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we found that the american tax patience had been unwittingly funding the rise of china's military and economy over the past two decades while the federal government had done very little to nothing to stop it. in fact, when the f.b.i. testified at our hearing, they acknowledged that. they said we haven't been focused on this the past couple decades like we should have been. we're going to now and started to. they've started to make arrests and you probably heard about some of these, arresting scientists all over the country who are abusing our lax attitude toward protecting research by taking research back to china and using it often against us. this legislation goes directly to the root of the problem. it makes it punishable by law to knowingly fail to disclose foreign funding on federal grant applications. that is not a law now. the f.b.i. has asked us for that law. it requires the executive branch to streamline and coordinate grant making between the federal agencies so there's continuity, accountability, and coordination. that does not happen now. it's too wide open.
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it's not coordinated. it allows the state department to deny visas so foreign researchers who are coming to the united states to exploit the openness of our research enterprise. and it requires research institutions and universities to do much more, including telling the state department whether a foreign research will have access to export control technologies. we've worked on this legislation again for the past few years. we have made lots of compromises and concessions with people who had potential concerns about it. we have come up with legislation that is bipartisan, makes sense. it's already passed with an overwhelming margin in the united states senate. i want to be sure before we spend billions of dollars more in federal research, which is being proposed, including to the national science foundation, that that research can be protected. who could be against that? who could be for china being able to have better access to this information? nobody. again, a vital component of any competitiveness bill is this commonsense extensive negotiated bipartisan bill which is already concluded in the homeland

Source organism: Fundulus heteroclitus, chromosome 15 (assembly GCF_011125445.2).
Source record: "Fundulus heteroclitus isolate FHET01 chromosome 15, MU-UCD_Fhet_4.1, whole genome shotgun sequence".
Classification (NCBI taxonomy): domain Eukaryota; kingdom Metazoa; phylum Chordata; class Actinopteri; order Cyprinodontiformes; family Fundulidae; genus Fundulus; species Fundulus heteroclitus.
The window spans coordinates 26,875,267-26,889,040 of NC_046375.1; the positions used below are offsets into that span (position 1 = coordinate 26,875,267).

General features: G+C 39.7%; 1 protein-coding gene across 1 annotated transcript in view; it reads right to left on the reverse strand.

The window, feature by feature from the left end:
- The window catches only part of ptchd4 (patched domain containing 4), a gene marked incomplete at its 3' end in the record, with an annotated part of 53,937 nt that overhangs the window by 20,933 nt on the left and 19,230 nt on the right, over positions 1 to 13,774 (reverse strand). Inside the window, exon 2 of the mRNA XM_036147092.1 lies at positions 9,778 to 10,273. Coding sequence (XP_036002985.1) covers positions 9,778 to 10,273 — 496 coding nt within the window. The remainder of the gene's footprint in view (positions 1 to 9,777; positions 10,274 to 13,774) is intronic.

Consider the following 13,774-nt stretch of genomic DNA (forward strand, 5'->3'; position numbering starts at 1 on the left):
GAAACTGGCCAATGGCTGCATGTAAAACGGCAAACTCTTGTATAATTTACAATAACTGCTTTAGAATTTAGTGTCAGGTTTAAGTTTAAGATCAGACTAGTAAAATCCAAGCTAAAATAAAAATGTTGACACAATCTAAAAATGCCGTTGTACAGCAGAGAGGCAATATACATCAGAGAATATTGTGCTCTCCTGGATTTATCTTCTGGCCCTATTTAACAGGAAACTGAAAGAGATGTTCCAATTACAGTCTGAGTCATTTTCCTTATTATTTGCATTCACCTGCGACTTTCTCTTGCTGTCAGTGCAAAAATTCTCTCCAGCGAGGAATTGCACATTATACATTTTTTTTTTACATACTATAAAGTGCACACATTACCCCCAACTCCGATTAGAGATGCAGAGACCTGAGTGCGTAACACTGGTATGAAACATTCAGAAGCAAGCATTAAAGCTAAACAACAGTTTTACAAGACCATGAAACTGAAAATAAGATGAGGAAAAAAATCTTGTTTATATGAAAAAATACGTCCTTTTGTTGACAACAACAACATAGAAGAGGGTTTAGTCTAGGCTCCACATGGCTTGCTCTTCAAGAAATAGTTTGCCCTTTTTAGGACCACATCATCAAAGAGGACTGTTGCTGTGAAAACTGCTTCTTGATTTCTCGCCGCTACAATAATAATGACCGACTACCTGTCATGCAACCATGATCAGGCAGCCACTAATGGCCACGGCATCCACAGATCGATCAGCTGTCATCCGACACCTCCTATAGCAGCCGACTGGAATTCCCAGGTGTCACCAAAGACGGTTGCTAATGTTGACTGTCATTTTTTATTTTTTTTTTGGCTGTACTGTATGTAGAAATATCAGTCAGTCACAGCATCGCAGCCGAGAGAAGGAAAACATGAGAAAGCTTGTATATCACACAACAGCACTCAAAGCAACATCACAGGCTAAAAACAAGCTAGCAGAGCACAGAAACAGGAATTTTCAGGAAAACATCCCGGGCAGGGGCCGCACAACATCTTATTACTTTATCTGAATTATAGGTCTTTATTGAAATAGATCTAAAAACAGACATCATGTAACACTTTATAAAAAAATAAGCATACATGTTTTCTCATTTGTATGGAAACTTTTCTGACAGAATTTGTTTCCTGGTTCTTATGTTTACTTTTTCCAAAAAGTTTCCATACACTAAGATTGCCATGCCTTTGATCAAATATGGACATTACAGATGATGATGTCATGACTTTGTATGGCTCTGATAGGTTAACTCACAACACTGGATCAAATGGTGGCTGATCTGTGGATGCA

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security title of usica. i can't stress enough the importance of passing this legislation and it should be done on a bipartisan basis because it has been done before. it just makes sense. the broader usica bill and the chips bill are both important. and to pass the chips legislation is critical right now. it is urgent. and then what we can pass in terms of usica is also important but again if we're putting more money into research which is being proposed and which i support, it has to be protected. that's pretty simple and common sense. there's no perfect bill but this bill will help keep america's economy competitive, help people american jobs here and grow new job, good-paying jobs with good benefits. we should pass this legislation, get it through the house, and take it to the president's desk for signature. i hope my colleagues will join me in supporting its passage. thank you and i yield the floor.